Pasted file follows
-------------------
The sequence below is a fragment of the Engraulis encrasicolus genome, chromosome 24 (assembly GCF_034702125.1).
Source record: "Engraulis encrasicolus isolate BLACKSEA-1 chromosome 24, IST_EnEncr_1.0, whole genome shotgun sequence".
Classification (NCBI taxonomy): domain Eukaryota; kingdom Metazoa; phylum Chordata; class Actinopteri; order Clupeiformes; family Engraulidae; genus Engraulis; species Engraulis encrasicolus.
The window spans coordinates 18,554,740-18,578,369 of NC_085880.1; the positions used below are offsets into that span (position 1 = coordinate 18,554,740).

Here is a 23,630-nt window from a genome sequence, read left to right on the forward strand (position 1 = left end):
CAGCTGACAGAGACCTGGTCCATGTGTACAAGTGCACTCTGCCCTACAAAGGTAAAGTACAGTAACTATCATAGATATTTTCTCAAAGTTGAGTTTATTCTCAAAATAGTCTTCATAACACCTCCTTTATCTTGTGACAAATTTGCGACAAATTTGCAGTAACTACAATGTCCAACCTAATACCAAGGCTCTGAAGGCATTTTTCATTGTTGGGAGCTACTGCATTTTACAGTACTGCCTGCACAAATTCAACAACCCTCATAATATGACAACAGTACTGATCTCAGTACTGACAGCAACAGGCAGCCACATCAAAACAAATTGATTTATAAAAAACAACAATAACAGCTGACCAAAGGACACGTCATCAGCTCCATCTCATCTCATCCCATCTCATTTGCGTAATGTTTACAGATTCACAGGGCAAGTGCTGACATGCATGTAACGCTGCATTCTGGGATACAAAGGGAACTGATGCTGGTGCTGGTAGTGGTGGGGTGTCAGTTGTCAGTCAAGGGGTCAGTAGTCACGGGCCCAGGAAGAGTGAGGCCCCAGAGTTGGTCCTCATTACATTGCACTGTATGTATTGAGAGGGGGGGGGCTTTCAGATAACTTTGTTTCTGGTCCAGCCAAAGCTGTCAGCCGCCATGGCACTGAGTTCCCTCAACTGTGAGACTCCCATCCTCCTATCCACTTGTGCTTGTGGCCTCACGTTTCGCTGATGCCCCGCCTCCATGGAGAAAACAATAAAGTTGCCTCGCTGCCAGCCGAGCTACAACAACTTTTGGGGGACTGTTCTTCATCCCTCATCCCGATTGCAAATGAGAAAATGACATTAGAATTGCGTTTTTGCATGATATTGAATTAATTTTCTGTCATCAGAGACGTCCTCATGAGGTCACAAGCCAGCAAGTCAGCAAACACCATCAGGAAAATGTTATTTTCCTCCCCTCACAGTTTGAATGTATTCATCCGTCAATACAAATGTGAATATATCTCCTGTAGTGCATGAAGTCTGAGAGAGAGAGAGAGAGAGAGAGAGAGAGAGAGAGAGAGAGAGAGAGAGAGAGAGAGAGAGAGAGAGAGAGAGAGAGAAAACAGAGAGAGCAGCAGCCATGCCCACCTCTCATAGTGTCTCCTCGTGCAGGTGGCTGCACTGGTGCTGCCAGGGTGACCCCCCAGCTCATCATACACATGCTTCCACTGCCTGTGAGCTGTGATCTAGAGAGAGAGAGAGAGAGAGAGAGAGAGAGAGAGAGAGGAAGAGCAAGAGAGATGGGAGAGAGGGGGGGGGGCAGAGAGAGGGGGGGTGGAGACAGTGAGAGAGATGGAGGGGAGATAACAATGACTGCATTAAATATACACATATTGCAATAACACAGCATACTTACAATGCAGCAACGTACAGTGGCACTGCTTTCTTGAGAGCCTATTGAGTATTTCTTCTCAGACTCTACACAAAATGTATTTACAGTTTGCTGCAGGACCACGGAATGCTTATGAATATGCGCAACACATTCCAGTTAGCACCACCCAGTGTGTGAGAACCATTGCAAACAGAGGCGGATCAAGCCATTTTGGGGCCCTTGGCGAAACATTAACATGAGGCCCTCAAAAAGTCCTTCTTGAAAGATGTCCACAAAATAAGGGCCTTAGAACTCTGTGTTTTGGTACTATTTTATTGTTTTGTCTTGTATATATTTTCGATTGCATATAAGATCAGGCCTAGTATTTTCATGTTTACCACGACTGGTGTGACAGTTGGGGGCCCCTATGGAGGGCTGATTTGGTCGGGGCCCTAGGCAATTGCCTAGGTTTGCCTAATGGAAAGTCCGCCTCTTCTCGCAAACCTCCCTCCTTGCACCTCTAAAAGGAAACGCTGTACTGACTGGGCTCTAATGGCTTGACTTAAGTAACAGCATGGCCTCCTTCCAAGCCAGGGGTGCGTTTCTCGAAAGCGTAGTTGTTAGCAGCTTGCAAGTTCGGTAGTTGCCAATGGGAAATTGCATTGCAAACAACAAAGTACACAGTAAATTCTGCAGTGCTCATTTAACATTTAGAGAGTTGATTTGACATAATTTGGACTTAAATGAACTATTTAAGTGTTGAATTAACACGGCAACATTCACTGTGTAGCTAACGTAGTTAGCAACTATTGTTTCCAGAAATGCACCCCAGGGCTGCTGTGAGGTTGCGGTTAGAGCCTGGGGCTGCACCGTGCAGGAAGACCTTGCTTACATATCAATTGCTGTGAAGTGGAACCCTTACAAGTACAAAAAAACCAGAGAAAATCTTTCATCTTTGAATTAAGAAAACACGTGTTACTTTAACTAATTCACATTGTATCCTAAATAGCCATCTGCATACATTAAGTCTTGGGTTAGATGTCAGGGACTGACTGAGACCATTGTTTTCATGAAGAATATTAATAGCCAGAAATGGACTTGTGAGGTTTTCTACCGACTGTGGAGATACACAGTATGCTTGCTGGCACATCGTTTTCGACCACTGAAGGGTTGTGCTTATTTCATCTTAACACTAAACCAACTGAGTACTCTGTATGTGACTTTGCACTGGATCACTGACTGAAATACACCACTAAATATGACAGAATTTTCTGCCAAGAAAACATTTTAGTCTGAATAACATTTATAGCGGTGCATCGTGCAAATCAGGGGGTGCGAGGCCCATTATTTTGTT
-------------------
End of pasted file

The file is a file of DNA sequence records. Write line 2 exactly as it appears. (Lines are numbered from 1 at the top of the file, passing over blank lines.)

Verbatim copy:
Source record: "Engraulis encrasicolus isolate BLACKSEA-1 chromosome 24, IST_EnEncr_1.0, whole genome shotgun sequence".